The barbaric conduct of the occupying Napoleonic armies placed the local population in a terrible situation. On Saturday, June 25, crowds of the faithful gathered in prayer before Our Blessed Mother’s image in the Cathedral of San Ciriaco (northern Italy). Suddenly, the crowd saw Mary’s eyes open and close. She gazed down at them with an expression of infinite tenderness, as though she wished to give them courage and come to their aid. The miraculous event would repeat itself every day until February of the following year. Investigations carried out by church and civil authorities attested to the authenticity of the miracle, which was witnessed by over 50,000 people.

Reliable historical sources attest that between July of 1796 and the early months of 1797 Our Blessed Mother’s face on 101 images in Rome and 21 others in other cities of the Papal State “came to life.” The eyes and lips moved and she wept. The event is so well documented that historians today have no doubt as to its credibility. The phenomenon lasted for several months. It was witnessed by the entire population of Rome, i.e. over 200,000 people as well as by many visitors to the Eternal City from other countries. Tens of thousands more witnessed similar miracles outside of Rome, in 21 towns and cities of the Vatican State, stretching from Ancona to Grosinone, Veroli Ceprano, Frascati, Urbania, Mercatello all the way to Todi.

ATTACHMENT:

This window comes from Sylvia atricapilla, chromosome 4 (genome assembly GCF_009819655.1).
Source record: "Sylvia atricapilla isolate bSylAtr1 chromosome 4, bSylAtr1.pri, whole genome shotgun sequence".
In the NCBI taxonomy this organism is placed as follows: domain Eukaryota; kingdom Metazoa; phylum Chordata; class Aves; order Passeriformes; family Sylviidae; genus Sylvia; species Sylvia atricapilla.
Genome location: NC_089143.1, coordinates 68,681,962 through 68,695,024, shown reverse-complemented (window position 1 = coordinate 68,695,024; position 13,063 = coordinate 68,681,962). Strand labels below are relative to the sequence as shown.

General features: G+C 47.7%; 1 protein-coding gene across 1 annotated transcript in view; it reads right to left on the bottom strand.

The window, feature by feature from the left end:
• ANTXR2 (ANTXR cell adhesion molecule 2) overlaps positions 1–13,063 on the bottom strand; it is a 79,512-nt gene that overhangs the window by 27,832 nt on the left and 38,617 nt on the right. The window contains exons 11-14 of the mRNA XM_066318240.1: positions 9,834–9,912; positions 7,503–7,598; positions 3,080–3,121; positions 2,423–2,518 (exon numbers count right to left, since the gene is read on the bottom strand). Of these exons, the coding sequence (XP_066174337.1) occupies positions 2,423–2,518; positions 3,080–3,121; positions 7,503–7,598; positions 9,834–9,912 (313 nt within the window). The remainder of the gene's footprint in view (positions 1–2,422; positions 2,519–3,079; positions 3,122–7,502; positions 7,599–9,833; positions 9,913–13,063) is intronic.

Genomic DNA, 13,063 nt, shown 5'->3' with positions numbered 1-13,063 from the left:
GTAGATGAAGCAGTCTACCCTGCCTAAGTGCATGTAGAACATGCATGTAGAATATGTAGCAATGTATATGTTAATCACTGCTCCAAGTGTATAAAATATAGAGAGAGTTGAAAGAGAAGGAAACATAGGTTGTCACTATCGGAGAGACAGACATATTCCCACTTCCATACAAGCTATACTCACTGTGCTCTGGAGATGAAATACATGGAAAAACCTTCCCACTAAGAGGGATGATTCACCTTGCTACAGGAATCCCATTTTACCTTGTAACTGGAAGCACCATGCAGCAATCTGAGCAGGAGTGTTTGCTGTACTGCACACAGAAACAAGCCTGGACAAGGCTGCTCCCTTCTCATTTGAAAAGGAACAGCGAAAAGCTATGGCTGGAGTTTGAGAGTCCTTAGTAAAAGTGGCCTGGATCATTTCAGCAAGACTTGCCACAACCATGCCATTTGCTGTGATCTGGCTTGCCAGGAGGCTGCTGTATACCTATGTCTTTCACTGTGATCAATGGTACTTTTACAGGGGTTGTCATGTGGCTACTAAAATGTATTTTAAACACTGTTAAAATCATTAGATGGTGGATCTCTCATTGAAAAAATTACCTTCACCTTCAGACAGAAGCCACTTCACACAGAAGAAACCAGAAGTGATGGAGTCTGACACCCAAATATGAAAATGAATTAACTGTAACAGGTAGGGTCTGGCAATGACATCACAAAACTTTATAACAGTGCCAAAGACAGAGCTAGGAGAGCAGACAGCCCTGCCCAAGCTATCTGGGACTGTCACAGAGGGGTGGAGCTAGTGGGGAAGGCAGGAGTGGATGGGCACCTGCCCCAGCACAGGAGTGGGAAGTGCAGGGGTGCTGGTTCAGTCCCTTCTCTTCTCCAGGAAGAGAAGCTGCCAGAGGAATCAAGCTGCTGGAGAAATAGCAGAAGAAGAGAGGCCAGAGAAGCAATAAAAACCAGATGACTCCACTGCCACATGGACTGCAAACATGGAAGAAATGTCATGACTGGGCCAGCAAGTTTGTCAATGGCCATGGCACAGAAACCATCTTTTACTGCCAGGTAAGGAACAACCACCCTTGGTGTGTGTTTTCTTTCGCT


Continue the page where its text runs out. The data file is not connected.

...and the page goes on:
In Rome the wondrous events began happening in July of 1796. The faces of 101 images of Our Lady could be seen “coming to life” at various points throughout the Eternal City. Calling a special tribunal, the Vicar Cardinal of Rome, Giuglio della Somaglia, charged the judges with the task of registering and judging the extraordinary events according to the strictest juridical and canonical norms. Since it was impossible to investigate every alleged event, 75 images were chosen for close study, of which 26 underwent the most intense scrutiny and analysis to ascertain that these were not a hoax or instances of mass delusion. Hundreds of eyewitnesses were questioned. The records of the canonical proceedings are available at the archives of the Roman Vicariate. Among the hundreds of sworn testimonies collected, there is not a single instance of doubt cast on the credibility of the observed phenomena. All the witness testified under oath that on countless occasions they had seen Our Lady move her eyelids, lips or shed tears. Also testifying to the reality of these phenomena were members of other religions as well as scientists who, after observing the phenomena with the aid of various instruments, ruled out the possibility of these being optical illusions or instances of mass hysteria. Every day for several months the judges carried out firsthand examination at various points throughout the city. On February 28, 1797, the tribunal delivered its concluding report affirming the credibility of these miraculous events. Never in the history of the Church had events like these occurred in such great numbers and on such a scale. The church authorities called similar tribunals in other towns and cities of Italy, where for several months the inhabitants had observed Our Lady’s images coming to life.